My Voice: Returning Home to Say Goodbye—to Mandela
Before I went to South Africa for the very first time in 1998, I read The Long Walk to Freedom, a book that left me in awe of a man whose wisdom and intricate knowledge of humanity helped him to not only overcome great personal and political suffering but also empowered him to truly affect positive change. Nelson Mandela inspired the world as a political prisoner who was able to forgive his captors and work alongside them to bring about a free South Africa. And he inspired me.
Glancing up at a TV screen at a train station on my way to Amsterdam on December 5, 2013, I paused when I saw the news of Mandela’s passing. I had long dreaded this moment.
My love affair with Africa began when, as a sixteen-yearold student, I traded my life in Germany’s Ruhr Basin for Cape Town’s vibrant, versatile city life. This formative experience left me with lasting friendships and rich memories of a magnificent country and reinforced my cultural curiosity but most of all left me with many unanswered questions. The art of questioning later became part of my interdisciplinary academic exploration of Africa at Mount Holyoke, where I wrote an honors thesis in African history, and at Oxford, where I pursued a master’s in African studies.
In 2002 my mother moved to Cape Town, and the country I already loved became home to me, too. In December, I was on my way to South Africa to conduct fieldwork for my PhD in African history at Princeton. Little did I know when booking my ticket that chance would allow me to witness how South Africans mourned, celebrated, and remembered their icon, their anti-apartheid hero, the father of their nation, affectionately known as Tata Madiba.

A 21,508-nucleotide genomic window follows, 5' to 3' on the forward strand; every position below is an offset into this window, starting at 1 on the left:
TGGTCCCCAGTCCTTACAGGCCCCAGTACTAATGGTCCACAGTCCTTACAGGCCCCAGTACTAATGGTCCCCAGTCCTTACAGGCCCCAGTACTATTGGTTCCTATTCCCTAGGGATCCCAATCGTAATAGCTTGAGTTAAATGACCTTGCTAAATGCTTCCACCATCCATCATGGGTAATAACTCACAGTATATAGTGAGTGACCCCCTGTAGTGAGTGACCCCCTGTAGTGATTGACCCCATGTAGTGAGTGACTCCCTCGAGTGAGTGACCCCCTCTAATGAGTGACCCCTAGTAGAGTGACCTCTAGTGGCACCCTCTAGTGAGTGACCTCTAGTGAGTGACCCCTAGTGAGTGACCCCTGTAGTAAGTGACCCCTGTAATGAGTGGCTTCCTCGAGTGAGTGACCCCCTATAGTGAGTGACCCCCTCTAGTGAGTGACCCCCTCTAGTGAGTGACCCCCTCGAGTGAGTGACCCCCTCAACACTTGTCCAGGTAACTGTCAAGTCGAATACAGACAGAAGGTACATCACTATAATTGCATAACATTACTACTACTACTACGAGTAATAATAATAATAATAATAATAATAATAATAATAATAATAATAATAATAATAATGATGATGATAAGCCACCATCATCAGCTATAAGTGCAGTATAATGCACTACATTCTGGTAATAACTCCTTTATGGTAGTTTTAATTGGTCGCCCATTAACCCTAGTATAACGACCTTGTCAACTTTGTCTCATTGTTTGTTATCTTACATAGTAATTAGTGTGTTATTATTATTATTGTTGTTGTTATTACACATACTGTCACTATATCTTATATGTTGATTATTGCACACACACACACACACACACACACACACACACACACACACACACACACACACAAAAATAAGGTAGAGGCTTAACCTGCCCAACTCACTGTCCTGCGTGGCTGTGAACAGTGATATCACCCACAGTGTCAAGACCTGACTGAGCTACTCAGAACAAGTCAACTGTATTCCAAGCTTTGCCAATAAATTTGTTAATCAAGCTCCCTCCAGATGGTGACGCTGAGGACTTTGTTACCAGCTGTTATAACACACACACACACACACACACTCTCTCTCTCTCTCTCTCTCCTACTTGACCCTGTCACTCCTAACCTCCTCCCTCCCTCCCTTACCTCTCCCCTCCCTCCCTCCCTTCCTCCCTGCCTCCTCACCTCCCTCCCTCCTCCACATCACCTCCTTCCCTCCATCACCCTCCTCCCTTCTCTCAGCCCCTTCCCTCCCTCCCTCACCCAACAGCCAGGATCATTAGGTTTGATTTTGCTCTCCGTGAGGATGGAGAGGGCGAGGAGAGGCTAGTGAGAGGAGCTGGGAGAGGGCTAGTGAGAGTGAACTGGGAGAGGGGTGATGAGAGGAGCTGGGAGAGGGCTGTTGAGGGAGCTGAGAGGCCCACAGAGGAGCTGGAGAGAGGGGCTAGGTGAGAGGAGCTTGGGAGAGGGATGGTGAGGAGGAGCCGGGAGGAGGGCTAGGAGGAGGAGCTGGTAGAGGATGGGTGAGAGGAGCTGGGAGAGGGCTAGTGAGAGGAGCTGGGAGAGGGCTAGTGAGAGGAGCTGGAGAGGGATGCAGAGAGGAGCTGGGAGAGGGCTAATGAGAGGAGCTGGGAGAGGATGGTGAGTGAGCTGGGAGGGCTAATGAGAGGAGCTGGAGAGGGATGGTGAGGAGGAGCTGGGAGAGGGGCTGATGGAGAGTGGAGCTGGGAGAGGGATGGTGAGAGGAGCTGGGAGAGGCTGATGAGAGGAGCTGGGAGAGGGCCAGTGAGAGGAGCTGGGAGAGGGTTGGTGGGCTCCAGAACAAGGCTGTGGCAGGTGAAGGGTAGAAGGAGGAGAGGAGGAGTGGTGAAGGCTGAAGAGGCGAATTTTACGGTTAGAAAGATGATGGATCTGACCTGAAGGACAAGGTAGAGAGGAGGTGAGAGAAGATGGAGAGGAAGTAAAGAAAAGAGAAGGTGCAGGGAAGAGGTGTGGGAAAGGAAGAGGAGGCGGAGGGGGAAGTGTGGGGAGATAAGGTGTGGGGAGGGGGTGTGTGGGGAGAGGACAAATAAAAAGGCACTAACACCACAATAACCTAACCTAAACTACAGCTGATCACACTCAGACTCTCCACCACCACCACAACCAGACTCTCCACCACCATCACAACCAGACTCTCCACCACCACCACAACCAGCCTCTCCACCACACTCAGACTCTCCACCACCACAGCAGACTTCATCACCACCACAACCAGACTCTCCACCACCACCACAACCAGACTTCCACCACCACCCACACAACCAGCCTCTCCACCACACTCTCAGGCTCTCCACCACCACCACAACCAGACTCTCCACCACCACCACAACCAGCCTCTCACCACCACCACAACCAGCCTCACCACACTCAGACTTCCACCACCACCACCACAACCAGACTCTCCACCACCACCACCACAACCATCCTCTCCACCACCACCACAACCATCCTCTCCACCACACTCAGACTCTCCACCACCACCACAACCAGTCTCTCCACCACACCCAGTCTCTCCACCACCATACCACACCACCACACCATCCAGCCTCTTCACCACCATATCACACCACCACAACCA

Mandela is my constant beacon of inspiration and my moral compass.
Marcia C. Schenck ’09
On December 10, I landed in a strangely deserted Tambo airport in Johannesburg. Just hours before, dozens of world leaders had arrived for the national memorial service. Over the next days, South Africans attended public memorial events all over the country. In Pretoria, Mandela lay in state in the Union Buildings, which will be renamed in his honor. In front of Mandela’s Houghton house, the atmosphere was somber. People spoke in whispers amid a sea of flowers and thousands of Mandela images eerily lit by flickering candles. At a public screening of Mandela’s funeral the next morning it was so quiet you could have heard a needle drop. Yet in a moment the crowd—fists raised high in the air—became alive shouting “Viva, Mandela, Viva!”
My personal quest for purposeful engagement in the world is inspired as much by Mary Lyon’s call to “Go where no one else will go. Do what no one else will do” as it is by the uncommon women who came before me. And as I journey the world—having worked on labor migration in ten countries on four continents in the past two years as Mercator Fellow on International Affairs and PhD student—I constantly push myself to expand my horizons. Mandela is my constant beacon of inspiration and my moral compass: a person who continuously worked to better himself and was not afraid to admit mistakes; a person who had the courage to lead but remained humble; who had the ability to forgive and overcame his anger; a person with the gift to envision a better life and the work ethic and perseverance to dedicate his life to this goal.
—By Marcia C. Schenck ’09
This article appeared in the spring 2014 issue of the Alumnae Quarterly.
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April 17, 2014